W3C home > Mailing lists > Public > public-respimg@w3.org > October 2013

Re: What do we do with picture?

From: Matthieu Larcher <matthieu.larcher@gmail.com>
Date: Thu, 17 Oct 2013 18:52:41 +0200
Message-ID: <526015D9.7060004@gmail.com>
To: Aaron Gustafson <aaron@easy-designs.net>, public-respimg@w3.org
It's been something like two years the issue of responsive images is 
discussed in all possible ways. I believe we now have enough data on the 
matter to be able to make some wise decisions. They may not represent 
everyone's dream solution, but web development has as much compromise to 
make as any other domain in order to progress toward its Graal. As web 
developers, what we need is a solution that can be implemented as soon 
as possible, ideally two years ago.
It seems that Tab and John have been able to produce a proposal that 
tackles most of the problems at hand with an approach that is acceptable 
for developer as well as for browser vendors.
It doesn't require a new element, which is good for browser's testing 
suite as well as for backward compatibility. This probably also helps on 
the prefetching concerns and polyfilling. It is way less verbose than 
the picture element, thanks to its DRYer approach, and might even be 
more intuitive after a while. And it has the advantage of being already 
quite well spec'ed.
Not to mention that it has already gained a decent traction in a fairly 
short amount of time.
I think we should focus on that and try to fix the few glitches left in 
the proposal, in order to push things forward. We'll probably find it's 
not the perfect solution yet, but with the amount of thought that has 
already been spent on that, it's worth trying to push something forward 
now rather than trying endlessly to find the perfect fit.
So let's get things done. Support srcN !

Le 17/10/2013 18:20, Aaron Gustafson a écrit :
> I completely agree that we need to find one proposal we’re happy with 
> and put our weight behind it.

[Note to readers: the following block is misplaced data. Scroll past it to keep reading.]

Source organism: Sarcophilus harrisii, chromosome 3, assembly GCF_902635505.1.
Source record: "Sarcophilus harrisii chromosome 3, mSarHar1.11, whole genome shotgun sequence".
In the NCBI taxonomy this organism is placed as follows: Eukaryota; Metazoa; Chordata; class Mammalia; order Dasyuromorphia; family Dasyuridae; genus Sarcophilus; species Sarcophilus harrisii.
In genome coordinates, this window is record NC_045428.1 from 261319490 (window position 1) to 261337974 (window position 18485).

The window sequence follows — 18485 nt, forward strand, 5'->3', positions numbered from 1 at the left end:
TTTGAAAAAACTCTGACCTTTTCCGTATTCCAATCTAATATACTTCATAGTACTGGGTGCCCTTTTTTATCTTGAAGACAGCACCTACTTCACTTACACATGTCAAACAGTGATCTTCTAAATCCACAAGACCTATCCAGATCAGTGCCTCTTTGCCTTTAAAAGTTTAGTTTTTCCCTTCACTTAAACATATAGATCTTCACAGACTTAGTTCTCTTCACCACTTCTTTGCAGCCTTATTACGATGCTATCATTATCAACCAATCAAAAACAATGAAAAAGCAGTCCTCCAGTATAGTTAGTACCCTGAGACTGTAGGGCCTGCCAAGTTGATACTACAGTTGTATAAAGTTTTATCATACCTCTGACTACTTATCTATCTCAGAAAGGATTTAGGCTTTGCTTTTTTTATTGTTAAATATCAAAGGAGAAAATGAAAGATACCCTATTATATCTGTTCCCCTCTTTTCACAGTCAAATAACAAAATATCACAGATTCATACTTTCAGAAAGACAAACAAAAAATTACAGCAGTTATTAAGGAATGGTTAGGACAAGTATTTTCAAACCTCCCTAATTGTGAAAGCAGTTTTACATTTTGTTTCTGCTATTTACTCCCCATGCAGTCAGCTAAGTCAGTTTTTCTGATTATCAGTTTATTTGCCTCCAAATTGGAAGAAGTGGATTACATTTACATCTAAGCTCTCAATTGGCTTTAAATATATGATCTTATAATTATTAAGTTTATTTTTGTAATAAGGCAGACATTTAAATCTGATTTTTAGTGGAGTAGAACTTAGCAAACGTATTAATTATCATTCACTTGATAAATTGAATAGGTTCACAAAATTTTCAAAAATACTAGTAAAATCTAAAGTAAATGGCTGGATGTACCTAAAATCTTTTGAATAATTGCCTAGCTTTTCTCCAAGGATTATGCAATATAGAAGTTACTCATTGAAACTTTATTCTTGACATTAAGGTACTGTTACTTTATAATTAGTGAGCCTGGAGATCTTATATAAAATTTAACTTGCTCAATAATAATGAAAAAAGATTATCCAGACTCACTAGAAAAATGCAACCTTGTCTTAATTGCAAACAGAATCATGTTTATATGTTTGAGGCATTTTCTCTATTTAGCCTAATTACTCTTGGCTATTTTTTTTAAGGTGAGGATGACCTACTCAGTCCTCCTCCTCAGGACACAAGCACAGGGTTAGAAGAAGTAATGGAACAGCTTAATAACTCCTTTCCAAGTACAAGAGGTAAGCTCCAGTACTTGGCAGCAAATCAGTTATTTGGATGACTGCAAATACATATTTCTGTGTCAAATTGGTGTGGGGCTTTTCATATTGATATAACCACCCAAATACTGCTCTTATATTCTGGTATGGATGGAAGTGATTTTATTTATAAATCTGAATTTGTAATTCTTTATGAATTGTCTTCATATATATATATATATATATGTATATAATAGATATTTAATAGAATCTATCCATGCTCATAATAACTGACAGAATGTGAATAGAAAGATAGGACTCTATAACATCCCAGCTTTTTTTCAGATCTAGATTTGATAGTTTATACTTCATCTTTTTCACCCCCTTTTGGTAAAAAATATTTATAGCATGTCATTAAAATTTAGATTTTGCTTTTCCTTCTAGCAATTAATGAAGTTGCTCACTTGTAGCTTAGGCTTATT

>
> My main concern right now is "teachability". Thinking back on the 
> history of HTML & CSS (especially when it comes to accessibility 
> APIs), lack of a clear understanding of the spec (and sometimes the 
> lack of a clear spec) has directly undermined the usefulness of 
> certain techniques (see display:none, generated content, etc.). I am a 
> little concerned that if this syntax is not immediately grok-able by 
> the workaday author, it could cause us more long-term headaches.
>
> Picture was simple and intuitive IMHO, despite how complex the work 
> would be for the implementors. SrcN is a little more complicated (and 
> potentially confusing in a "view source" scenario). I am still mulling 
> over this syntax, but I think the current state of offering multiple 
> approaches (some of which are easier to grasp immediately) is a good one.
>
> I have three long flights ahead of me today so I’ll think on it a bit 
> more, but as of right now I am a tentative +1.
>
>
>
>
> On Thu, Oct 17, 2013 at 8:49 AM, Odin Hørthe Omdal <odinho@opera.com 
> <mailto:odinho@opera.com>> wrote:
>
>     On Thu, Oct 17, 2013, at 17:14, Ilya Grigorik wrote:
>     > +1 for more wood behind fewer arrows. (i.e. publish as Note).
>
>     I agree with this as well. I think it will wise to have a clear path
>     forward that implementors can live with.
>
>     Also, I prefer this proposal to all we've had. It's a very good one. I
>     just ache to use it. That would hopefully happen faster if we're all
>     pulling in the same direction :)
>
>     --
>       Odin Hørthe Omdal
>     odinho@opera.com <mailto:odinho@opera.com>
>
>
Received on Thursday, 17 October 2013 16:53:11 UTC

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